Saturday salon 13/6

1. G7 meets in Scloss Elmau in the Bavarian Alps

As you can see from this lovely picture, there are actually nine of them.


The extras were Donald Tusk and Jean-Claude Juncker representing the EU. Once again Russia was not invited.

Apart from talking about Vlad behind his back, the meeting addressed all the important issues, just about everything in fact.

On the second day they usually have an outreach meeting. This time it was with African leaders.

Sir David King, the UK’s top climate diplomat, was impressed:

    During the G7 Heads of Government meeting on Monday, 8 June, world leaders from the developed nations pledged to remove carbon from the global economy by 2100.

That’s probably 70 years too late for a safe climate.

Matthew Rose asks the obvious question:

    could Prime Minister Tony Abbott and his Government be any more out of step with the rest of the world on climate policy?

2. Angela Merkel on Facebook

As host, Angela Merkel was president of the G7. You’ll be glad to know

    Angela Merkel has said Facebook is “nice to have…like a decent washing machine” but cautioned that it “won’t make you happy in life”.

3. Bilderberg Group meets

Meanwhile the really important meeting was in an Alpine resort in Austria, where the mysterious annual Bilderberg conference took place. They were talking about “a range of subjects including cybersecurity, Greece, Iran, Russia, terrorism, the U.S. elections and Britain — most likely it’s future in Europe.”

Some say they are really lizard people, aliens who rule the world. Actually it’s by invitation of the Steering Committee, but you have to live in Europe, including Russia, Canada or the USA. They post their meeting topics and list of paticipants (not all men), but that’s all you’ll get out of them. No notes are kept and the press are specifically excluded.

Wikipedia records that the first meeting was in the Hotel de Bilderberg in the Netherlands in 1954 to promote Atlanticism, and it’s gone on from there.

4. The Killing Season begins

Here in Oz we had The Killing Season, “Sarah Ferguson’s gripping three-part examination of the forces that shaped Labor during the Kevin Rudd / Julia Gillard leadership years.”

The SMH records that

    all our networks rejected a telemovie about Australia’s first female prime minister because – in the words of one major broadcaster – “everyone hates Julia Gillard; no one is remotely interested in her”.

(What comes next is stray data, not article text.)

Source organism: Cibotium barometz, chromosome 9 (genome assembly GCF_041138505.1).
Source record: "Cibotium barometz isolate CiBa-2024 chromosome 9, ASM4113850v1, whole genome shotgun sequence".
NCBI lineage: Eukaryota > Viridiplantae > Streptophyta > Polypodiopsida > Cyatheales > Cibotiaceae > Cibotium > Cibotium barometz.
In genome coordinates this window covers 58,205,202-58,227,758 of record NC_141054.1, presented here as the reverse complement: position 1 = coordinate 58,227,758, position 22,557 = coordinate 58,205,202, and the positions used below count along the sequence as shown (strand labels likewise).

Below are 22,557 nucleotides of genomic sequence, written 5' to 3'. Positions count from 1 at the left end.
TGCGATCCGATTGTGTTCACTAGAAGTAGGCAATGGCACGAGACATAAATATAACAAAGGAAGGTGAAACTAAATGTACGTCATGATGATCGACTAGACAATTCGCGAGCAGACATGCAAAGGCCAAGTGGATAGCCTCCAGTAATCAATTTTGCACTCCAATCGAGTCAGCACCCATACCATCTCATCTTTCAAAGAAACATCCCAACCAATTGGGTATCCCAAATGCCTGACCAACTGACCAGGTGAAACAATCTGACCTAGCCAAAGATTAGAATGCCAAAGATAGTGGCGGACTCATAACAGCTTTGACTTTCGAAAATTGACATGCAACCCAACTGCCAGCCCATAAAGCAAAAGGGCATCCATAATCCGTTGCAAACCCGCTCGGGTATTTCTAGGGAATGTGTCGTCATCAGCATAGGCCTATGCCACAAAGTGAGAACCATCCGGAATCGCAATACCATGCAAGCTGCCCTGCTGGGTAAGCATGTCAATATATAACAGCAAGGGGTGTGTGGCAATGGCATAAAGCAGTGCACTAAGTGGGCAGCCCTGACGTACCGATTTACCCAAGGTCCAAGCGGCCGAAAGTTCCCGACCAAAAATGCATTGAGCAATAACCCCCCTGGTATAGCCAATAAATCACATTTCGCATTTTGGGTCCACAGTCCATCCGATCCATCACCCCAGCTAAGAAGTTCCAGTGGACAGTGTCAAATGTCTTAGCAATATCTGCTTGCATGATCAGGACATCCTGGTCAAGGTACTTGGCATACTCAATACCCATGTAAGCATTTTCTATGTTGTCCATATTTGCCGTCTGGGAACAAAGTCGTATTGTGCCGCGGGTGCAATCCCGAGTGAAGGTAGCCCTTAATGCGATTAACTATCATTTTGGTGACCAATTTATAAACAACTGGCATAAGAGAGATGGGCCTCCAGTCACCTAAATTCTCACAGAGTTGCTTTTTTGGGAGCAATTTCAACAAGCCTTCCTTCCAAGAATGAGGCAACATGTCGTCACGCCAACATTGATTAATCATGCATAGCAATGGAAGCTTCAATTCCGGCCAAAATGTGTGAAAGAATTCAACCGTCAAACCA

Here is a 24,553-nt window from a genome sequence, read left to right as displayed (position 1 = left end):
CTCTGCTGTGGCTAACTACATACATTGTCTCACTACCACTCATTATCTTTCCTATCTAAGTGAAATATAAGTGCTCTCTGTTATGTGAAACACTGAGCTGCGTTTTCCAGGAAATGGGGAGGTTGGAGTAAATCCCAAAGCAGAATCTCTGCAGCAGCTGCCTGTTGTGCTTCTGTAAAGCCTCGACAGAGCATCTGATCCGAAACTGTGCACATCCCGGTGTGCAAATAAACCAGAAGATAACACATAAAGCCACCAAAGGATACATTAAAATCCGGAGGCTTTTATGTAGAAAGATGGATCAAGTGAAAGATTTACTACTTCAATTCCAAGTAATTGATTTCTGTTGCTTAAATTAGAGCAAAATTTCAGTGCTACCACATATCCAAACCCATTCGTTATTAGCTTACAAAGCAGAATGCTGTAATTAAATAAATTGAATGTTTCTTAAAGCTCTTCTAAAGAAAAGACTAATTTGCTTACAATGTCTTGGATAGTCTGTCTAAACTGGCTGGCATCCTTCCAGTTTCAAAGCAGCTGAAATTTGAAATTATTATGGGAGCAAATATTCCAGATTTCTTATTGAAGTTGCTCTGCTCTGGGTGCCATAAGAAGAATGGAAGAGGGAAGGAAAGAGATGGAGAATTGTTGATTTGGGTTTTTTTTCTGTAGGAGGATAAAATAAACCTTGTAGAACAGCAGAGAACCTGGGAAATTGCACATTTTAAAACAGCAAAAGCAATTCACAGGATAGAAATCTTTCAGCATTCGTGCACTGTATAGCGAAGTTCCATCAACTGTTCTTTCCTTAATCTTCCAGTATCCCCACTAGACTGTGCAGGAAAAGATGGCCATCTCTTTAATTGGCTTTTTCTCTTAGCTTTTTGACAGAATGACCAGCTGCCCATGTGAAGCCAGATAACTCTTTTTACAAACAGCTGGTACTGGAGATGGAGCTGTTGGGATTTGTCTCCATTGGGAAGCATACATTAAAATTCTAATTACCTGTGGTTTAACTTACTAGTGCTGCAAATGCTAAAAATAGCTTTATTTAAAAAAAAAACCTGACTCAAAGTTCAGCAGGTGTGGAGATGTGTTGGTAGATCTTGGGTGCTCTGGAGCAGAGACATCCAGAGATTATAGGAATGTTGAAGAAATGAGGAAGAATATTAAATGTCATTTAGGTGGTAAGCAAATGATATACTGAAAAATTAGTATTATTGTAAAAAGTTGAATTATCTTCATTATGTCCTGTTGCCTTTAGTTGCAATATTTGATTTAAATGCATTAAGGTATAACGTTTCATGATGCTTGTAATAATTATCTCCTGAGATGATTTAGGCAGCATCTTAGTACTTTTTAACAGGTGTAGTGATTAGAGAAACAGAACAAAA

On the night 986,000 viewers tuned in, topping everything except Masterchef.

I missed it, but my wife said it was good. We like Ferguson as a journalist and wish she’d do the 7.30 Report instead of the airhead they have there now.

I believe Ferguson has said you will not learn the truth through the program. I think it was G.W.F. Hegel who said the truth lies in reality. Truth statements can only gesture towards reality. So history is constantly remade.

Anthony Albanese is apparently working towards an alternative version.

In truth Hegel also said “the rational alone is real”. That’s where he lost me!

5. Pope Francis puts the heat on bishops and child abuse

From Fox news:

    Pope Francis has taken the biggest step yet to crack down on bishops who cover up for priests who rape and molest children, creating a new tribunal section inside the Vatican to hear cases of bishops accused of failing to protect their flock.

    The initiative has significant legal and theological implications, since bishops have long been considered masters of their dioceses and largely unaccountable when they bungle their job, with the Vatican stepping in only in cases of gross negligence.

There’s more at SBS. Cardinal Pell should perhaps worry.

6. Unemployment drops a little

Unemployment dropped to just on 6% the lowest for about a year. South Australia went the other way, from 7.2% to 7.6%. Economists were surprised and, as usual, varied in their reactions. It’s probably too early to say whether unemployment has peaked. Bill Mitchell is worried about the young:

    And the most striking thing for me is that even though we did have some employment growth, the teenagers have virtually been excluded from many of that growth and lost about 7,000 full-time jobs this month. But I think it’s an absolute crisis.

He and the Reserve bank Governor want more infrastructure spending.

7. Wendell Sailor breaks an arm

Not his. Wendell broke former rugby league player Ben Ross’s arm on live television during an arm-wrestle.

Apparently it’s not uncommon, can happen to women too, and this explainer should put you off!

Introduction to Saturday salon

Because of the way the blog currently presents posts on the home page I think it’s better to remove the introductory material to a different place. For new readers, here’s the rationale for this space.


An open thread where, at your leisure, you can discuss anything you like, well, within reason and the Comments Policy. Include here news and views, plus any notable personal experiences from the week and the weekend.

For climate topics please use the most recent Climate clippings.

The gentleman in the image is Voltaire, who for a time graced the court of Frederick II of Prussia, known as Frederick the Great. King Fred loved to talk about the universe and everything at the end of a day’s work. He also used the salons of Berlin to get feedback in the development of public policy.

Fred would only talk in French; he regarded German as barbaric. Here we’ll use English.

The thread will be a stoush-free zone. The Comments Policy says:

    The aim [of this site] is to provide a venue for people to contribute and to engage in a civil and respectful manner.